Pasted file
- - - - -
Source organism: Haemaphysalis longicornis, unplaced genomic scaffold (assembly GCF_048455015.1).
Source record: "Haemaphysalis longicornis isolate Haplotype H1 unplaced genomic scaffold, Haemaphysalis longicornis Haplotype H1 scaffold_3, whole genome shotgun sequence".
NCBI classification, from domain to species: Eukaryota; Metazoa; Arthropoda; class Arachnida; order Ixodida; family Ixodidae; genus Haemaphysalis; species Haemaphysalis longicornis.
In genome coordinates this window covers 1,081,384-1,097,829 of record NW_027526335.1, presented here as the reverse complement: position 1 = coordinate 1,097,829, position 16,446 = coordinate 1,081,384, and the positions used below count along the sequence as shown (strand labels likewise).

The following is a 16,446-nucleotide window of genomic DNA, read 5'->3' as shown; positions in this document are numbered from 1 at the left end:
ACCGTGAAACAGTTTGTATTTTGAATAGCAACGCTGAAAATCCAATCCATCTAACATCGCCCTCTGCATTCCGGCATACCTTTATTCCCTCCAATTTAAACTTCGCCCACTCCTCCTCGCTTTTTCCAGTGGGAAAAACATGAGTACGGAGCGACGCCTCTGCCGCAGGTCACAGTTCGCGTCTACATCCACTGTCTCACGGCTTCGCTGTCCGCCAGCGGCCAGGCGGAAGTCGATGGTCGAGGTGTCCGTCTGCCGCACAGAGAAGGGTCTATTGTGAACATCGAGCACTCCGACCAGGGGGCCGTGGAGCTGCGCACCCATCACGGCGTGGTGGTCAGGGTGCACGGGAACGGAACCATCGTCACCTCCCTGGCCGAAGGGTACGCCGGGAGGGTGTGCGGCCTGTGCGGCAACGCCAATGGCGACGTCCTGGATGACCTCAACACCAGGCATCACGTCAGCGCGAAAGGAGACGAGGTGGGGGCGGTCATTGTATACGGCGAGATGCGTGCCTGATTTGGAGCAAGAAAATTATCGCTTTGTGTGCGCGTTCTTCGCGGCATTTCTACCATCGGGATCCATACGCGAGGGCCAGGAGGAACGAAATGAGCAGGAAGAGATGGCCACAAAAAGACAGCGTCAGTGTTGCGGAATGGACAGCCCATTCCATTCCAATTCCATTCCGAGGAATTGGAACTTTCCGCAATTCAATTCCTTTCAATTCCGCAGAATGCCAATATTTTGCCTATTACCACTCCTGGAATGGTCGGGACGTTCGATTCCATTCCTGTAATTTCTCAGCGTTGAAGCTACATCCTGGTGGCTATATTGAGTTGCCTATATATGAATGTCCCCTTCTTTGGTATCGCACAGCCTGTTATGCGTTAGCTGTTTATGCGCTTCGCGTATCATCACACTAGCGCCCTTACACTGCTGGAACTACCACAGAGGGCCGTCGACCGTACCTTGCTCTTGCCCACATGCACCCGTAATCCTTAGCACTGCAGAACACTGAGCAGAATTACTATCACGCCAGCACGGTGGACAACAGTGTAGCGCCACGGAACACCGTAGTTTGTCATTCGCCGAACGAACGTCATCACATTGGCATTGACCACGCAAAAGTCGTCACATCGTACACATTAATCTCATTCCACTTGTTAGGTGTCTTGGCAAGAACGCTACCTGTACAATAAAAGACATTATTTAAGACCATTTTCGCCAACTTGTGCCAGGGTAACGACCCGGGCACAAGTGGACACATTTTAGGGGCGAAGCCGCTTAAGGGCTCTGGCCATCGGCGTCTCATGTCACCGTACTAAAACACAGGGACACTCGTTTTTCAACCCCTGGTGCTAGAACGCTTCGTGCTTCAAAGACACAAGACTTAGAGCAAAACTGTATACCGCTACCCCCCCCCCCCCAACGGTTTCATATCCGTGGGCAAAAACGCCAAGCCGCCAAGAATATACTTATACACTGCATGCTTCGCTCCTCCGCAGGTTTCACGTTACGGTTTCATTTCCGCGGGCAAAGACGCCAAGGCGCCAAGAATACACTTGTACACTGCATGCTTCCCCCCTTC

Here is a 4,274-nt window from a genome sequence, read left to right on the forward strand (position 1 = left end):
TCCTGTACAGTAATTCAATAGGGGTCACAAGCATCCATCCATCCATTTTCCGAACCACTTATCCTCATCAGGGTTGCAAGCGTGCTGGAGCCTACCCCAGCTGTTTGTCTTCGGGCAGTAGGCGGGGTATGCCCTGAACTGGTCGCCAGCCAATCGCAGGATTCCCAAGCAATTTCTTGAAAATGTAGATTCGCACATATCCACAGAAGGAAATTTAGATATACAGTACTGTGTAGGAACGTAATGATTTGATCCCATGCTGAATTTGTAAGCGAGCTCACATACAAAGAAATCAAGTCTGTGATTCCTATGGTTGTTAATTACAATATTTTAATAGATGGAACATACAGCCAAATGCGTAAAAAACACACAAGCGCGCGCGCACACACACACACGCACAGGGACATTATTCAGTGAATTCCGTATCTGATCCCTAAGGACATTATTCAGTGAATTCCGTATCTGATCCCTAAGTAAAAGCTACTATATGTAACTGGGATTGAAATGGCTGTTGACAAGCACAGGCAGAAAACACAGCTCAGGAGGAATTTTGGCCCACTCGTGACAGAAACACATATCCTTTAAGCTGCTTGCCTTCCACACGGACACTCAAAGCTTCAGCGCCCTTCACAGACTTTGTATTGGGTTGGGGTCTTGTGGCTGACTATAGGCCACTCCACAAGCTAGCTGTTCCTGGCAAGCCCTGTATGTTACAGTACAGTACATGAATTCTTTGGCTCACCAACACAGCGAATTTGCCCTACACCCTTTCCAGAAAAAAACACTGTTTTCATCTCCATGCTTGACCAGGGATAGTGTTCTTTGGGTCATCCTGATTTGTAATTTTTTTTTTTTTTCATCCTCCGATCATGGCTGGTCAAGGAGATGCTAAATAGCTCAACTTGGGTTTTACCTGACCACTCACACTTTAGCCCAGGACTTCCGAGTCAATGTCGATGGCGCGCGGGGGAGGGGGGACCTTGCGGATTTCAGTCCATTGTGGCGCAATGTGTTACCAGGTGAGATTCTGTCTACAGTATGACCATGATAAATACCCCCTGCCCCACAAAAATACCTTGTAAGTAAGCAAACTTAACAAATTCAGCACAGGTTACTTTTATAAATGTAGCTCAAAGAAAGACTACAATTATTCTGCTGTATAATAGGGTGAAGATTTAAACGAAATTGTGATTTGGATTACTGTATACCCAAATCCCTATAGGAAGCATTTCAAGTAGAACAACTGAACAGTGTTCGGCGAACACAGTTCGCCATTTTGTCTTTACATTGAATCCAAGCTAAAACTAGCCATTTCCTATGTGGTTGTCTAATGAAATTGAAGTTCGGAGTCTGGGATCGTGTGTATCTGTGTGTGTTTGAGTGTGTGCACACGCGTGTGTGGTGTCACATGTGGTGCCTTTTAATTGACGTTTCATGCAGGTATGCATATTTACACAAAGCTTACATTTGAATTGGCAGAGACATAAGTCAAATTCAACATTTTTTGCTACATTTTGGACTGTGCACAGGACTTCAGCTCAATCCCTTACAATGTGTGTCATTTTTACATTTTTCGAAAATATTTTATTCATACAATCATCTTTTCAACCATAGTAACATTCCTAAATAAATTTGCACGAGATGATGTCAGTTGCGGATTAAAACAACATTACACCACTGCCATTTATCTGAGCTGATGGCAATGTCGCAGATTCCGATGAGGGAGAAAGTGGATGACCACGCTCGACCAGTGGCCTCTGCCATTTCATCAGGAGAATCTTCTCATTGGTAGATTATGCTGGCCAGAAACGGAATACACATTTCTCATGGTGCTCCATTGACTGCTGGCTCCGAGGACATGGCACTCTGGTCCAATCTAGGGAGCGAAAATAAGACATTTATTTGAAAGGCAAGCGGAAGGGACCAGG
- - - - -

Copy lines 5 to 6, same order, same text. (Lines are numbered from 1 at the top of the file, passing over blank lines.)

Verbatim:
The following is a 16,446-nucleotide window of genomic DNA, read 5'->3' as shown; positions in this document are numbered from 1 at the left end:
ACCGTGAAACAGTTTGTATTTTGAATAGCAACGCTGAAAATCCAATCCATCTAACATCGCCCTCTGCATTCCGGCATACCTTTATTCCCTCCAATTTAAACTTCGCCCACTCCTCCTCGCTTTTTCCAGTGGGAAAAACATGAGTACGGAGCGACGCCTCTGCCGCAGGTCACAGTTCGCGTCTACATCCACTGTCTCACGGCTTCGCTGTCCGCCAGCGGCCAGGCGGAAGTCGATGGTCGAGGTGTCCGTCTGCCGCACAGAGAAGGGTCTATTGTGAACATCGAGCACTCCGACCAGGGGGCCGTGGAGCTGCGCACCCATCACGGCGTGGTGGTCAGGGTGCACGGGAACGGAACCATCGTCACCTCCCTGGCCGAAGGGTACGCCGGGAGGGTGTGCGGCCTGTGCGGCAACGCCAATGGCGACGTCCTGGATGACCTCAACACCAGGCATCACGTCAGCGCGAAAGGAGACGAGGTGGGGGCGGTCATTGTATACGGCGAGATGCGTGCCTGATTTGGAGCAAGAAAATTATCGCTTTGTGTGCGCGTTCTTCGCGGCATTTCTACCATCGGGATCCATACGCGAGGGCCAGGAGGAACGAAATGAGCAGGAAGAGATGGCCACAAAAAGACAGCGTCAGTGTTGCGGAATGGACAGCCCATTCCATTCCAATTCCATTCCGAGGAATTGGAACTTTCCGCAATTCAATTCCTTTCAATTCCGCAGAATGCCAATATTTTGCCTATTACCACTCCTGGAATGGTCGGGACGTTCGATTCCATTCCTGTAATTTCTCAGCGTTGAAGCTACATCCTGGTGGCTATATTGAGTTGCCTATATATGAATGTCCCCTTCTTTGGTATCGCACAGCCTGTTATGCGTTAGCTGTTTATGCGCTTCGCGTATCATCACACTAGCGCCCTTACACTGCTGGAACTACCACAGAGGGCCGTCGACCGTACCTTGCTCTTGCCCACATGCACCCGTAATCCTTAGCACTGCAGAACACTGAGCAGAATTACTATCACGCCAGCACGGTGGACAACAGTGTAGCGCCACGGAACACCGTAGTTTGTCATTCGCCGAACGAACGTCATCACATTGGCATTGACCACGCAAAAGTCGTCACATCGTACACATTAATCTCATTCCACTTGTTAGGTGTCTTGGCAAGAACGCTACCTGTACAATAAAAGACATTATTTAAGACCATTTTCGCCAACTTGTGCCAGGGTAACGACCCGGGCACAAGTGGACACATTTTAGGGGCGAAGCCGCTTAAGGGCTCTGGCCATCGGCGTCTCATGTCACCGTACTAAAACACAGGGACACTCGTTTTTCAACCCCTGGTGCTAGAACGCTTCGTGCTTCAAAGACACAAGACTTAGAGCAAAACTGTATACCGCTACCCCCCCCCCCCCAACGGTTTCATATCCGTGGGCAAAAACGCCAAGCCGCCAAGAATATACTTATACACTGCATGCTTCGCTCCTCCGCAGGTTTCACGTTACGGTTTCATTTCCGCGGGCAAAGACGCCAAGGCGCCAAGAATACACTTGTACACTGCATGCTTCCCCCCTTC